Thursday, June 9, 2022

Ranking the albums of Arcade Fire

Ca. 2013: Richard Reed Parry, Win Butler, Regine Chassagne, Will Butler, Tim Kingsbury, Sarah Neufeld, Jeremy Gara

Arcade Fire's latest LP, We, has been out in the world for a few weeks now. In case you missed it, I did a video review of it last month over on Geezerology's YouTube channel.

In a nutshell, I did like the album quite a bit but slammed the consensus critical assessment that We was a return to form or a comeback album for Arcade Fire.

Tuesday, May 3, 2022

Celebrating 20: A double dose of Tom Waits

Twenty years ago, on May 4, 2002, Tom Waits released two albums, Alice and Blood Money. They were the 14th and 15th studio albums of Waits' career, dating back 29 years at that point, to March 1973.

It is quite unusual, of course, for a recording artist to release two LPs on the same day. But Waits wasn't the first. Guns and Roses did it, Bruce Springsteen and Elvis Costello had done this previously, for various reasons.

Tuesday, April 12, 2022

Geezerology Roundtable: The Doors struck out as a trio

The four members of The Doors had finished up recording LA Woman in January 1971. And their lead singer, Jim Morrison, was exhausted after a whirlwind five years of recording and touring and drinking and fighting the law -- all with the eyes of the Western world watching and recording and commenting on his every move.

So Morrison decided it was time for a break. He told his bandmates he was going to Paris to drop off the face of the earth for awhile. He wanted to clear his head, write some poetry, hide out and spend some quality time with his girlfriend, Pamela Courson. And he told his buddies, the three guys who were the most important people in his life and his career, not to worry. He told them the move wasn't permanent, that he would be back home in a few months to face the music in his battle with Miami prosecutors and to make more music with The Doors, who seemed to have found a creative second wind with their move into their own rehearsal and studio space in West Hollywood, CA.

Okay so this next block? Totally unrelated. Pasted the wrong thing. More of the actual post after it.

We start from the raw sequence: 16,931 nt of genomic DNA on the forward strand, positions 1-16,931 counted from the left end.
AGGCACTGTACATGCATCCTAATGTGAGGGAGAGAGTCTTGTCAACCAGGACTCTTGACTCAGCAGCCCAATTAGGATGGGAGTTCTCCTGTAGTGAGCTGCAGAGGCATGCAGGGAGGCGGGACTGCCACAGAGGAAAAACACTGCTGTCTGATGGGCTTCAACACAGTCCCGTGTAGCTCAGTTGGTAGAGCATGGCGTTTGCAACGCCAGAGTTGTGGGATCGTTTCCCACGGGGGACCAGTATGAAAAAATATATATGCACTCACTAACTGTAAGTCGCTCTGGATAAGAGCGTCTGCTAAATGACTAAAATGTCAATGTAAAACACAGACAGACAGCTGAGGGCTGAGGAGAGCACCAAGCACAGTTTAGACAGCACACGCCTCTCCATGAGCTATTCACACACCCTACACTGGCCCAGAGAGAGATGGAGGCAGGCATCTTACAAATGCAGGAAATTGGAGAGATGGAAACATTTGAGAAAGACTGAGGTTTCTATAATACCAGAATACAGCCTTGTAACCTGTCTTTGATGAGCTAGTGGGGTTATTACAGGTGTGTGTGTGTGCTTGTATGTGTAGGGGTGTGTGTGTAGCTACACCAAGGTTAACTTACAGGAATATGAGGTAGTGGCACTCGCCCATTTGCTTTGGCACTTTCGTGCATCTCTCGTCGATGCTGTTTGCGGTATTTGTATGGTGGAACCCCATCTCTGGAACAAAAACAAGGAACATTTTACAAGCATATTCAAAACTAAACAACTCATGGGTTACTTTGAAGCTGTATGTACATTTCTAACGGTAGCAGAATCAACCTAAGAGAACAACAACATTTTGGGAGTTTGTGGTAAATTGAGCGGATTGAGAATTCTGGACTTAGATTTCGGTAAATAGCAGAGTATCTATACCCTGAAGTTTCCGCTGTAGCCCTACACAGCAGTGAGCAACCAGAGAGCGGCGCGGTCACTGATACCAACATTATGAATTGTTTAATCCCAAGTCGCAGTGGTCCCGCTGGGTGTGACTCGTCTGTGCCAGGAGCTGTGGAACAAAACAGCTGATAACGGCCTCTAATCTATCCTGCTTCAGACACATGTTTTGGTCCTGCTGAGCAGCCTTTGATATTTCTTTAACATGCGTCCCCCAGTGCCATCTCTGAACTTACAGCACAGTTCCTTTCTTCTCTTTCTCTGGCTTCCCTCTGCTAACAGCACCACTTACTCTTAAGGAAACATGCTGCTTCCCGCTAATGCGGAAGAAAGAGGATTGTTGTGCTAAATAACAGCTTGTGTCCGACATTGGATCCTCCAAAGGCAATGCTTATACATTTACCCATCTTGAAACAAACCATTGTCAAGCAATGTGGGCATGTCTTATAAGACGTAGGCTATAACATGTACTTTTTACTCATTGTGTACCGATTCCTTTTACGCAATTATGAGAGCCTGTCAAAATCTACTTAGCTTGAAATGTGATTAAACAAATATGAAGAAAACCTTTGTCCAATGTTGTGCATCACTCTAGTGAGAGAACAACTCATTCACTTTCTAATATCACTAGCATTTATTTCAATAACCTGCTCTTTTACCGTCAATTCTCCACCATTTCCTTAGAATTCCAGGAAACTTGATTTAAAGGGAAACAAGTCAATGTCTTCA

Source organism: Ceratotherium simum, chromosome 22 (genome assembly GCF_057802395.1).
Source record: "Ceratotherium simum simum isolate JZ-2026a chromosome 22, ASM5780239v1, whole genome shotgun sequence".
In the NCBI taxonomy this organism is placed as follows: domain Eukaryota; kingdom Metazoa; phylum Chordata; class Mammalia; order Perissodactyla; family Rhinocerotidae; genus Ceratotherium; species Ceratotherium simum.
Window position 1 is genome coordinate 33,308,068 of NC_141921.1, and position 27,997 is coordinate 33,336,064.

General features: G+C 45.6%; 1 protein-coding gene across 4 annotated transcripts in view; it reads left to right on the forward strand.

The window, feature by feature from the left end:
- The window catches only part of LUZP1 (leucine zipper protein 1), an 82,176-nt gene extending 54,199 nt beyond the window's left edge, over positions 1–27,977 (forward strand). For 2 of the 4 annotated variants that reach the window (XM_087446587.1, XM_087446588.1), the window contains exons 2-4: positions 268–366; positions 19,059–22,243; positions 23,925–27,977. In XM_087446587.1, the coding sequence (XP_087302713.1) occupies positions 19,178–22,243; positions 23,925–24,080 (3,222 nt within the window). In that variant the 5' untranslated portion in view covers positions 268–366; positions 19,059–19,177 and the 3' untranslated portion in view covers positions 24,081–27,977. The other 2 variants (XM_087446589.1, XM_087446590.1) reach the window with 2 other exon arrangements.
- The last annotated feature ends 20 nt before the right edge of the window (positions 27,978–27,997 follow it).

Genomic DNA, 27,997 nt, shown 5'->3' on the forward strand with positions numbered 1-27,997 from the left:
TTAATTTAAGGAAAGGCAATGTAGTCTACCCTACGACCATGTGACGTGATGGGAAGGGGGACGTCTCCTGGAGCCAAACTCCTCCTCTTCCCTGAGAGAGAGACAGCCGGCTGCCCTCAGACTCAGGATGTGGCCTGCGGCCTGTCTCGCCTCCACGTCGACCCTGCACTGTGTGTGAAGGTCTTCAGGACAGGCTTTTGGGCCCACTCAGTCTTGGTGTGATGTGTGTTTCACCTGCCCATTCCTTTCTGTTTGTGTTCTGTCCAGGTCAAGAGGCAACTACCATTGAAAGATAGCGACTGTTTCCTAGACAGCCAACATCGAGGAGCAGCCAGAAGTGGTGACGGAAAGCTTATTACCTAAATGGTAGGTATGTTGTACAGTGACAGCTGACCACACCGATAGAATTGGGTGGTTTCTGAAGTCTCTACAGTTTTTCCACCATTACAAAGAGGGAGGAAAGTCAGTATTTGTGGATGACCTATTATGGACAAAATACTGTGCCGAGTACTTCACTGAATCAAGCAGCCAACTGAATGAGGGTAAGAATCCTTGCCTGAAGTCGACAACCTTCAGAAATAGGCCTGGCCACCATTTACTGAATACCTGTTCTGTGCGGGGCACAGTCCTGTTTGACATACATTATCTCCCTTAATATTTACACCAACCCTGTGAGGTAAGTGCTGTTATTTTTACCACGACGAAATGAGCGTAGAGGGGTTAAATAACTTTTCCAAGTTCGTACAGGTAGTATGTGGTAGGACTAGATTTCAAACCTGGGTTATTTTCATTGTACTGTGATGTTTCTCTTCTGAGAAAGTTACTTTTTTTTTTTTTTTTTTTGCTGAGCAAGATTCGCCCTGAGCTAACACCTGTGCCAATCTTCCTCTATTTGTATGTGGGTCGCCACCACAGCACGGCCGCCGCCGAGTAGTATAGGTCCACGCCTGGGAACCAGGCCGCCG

Friday, April 1, 2022

Midnight Oil's new album well worth the wait

Resist is an exceptionally strong Midnight Oil album. As a big Midnight Oil fan from about 35 years ago, I can report that this one is as good an effort as anyone could have expected. This one won't go down, at least in my book, as the strongest Midnight Oil effort.

But it will go down as one hell of a closing chapter in the band's legacy, if this is indeed the final chapter, as has been reported. 

Thursday, March 10, 2022

Celebrating 50: Neil Young's fourth was a bountiful Harvest

The success of the half-century-old Harvest may have put the always-acerbic, eccentric and cantankerous Neil Young uncomfortably, as he puts it, “in the middle of the road.” But it also gave him the freedom to steer “for the ditch” to experiment in more esoteric styles such as electronica, swing, rockabilly, blues and jazz.

While Young has careened to and fro with these varied musical styles, so far out in left field that he was sued by his record company for not delivering commercially viable albums, Young is best-known for working in two distinct rock subgenres: crunching, electric grunge and acoustic folk, often with a country tinge.

Friday, February 25, 2022

Celebrating 40: Lou Reed turned a corner with The Blue Mask

The Blue Mask, released on Feb. 23, 1982, was not Lou Reed's declaration of late-blooming adulthood as he approached his 40th birthday a week later.

His previous record, 1980's Growing Up In Public, was the one on which Reed told the world he had found true love with Sylvia Morales and that his days as a debauched rock-and-roll animal were behind him.

Tuesday, February 15, 2022

Geezerology Roundtable: Rollin' on the kid's coattails

Ca. 1968: Tom Fogerty, Clifford, Cook, John Fogerty

Tom Fogerty had just graduated from high school in the San Francisco Bay area when he got his first big break in the music business. His band, Spider Webb and the Insects, got a recording contract from Del-Fi Records down in Hollywood, CA.

But the Insects disintegrated in 1959 before they could even got a record released. The disappointed yet still determined singer-guitarist, approaching his 18th birthday, went back home and hooked up with The Blue Velvets, a band formed by his 14-year-old brother, John, and the kid's school chums Doug Clifford and Stu Cook.

Tuesday, February 8, 2022

Geezerology Roundtable: A look back at Jimi Hendrix' debut

Jimi Hendrix finally made a splash in his homeland in 1967, thanks to more than a little help from his friends.

The talented young guitar player from Seattle knocked around the United States for a few years before Chas Chandler heard Jimmy James and his band playing in a small club in New York in 1966. Chandler was wrapping up his final tour as bass player with The Animals and was contemplating getting into the management side of the music business.

Friday, January 14, 2022

Garland Jeffreys nailed it with Escape Artist

This was a working script for a recent video I recorded for the Geezerology YouTube channel:

Garland Jeffreys is a singer-songwriter of mixed-ethnic heritage from Brooklyn, born in 1943. He was a contemporary of Lou Reed and Felix Cavaliere of the Rascals as a student at Stanford University in the early 1960s.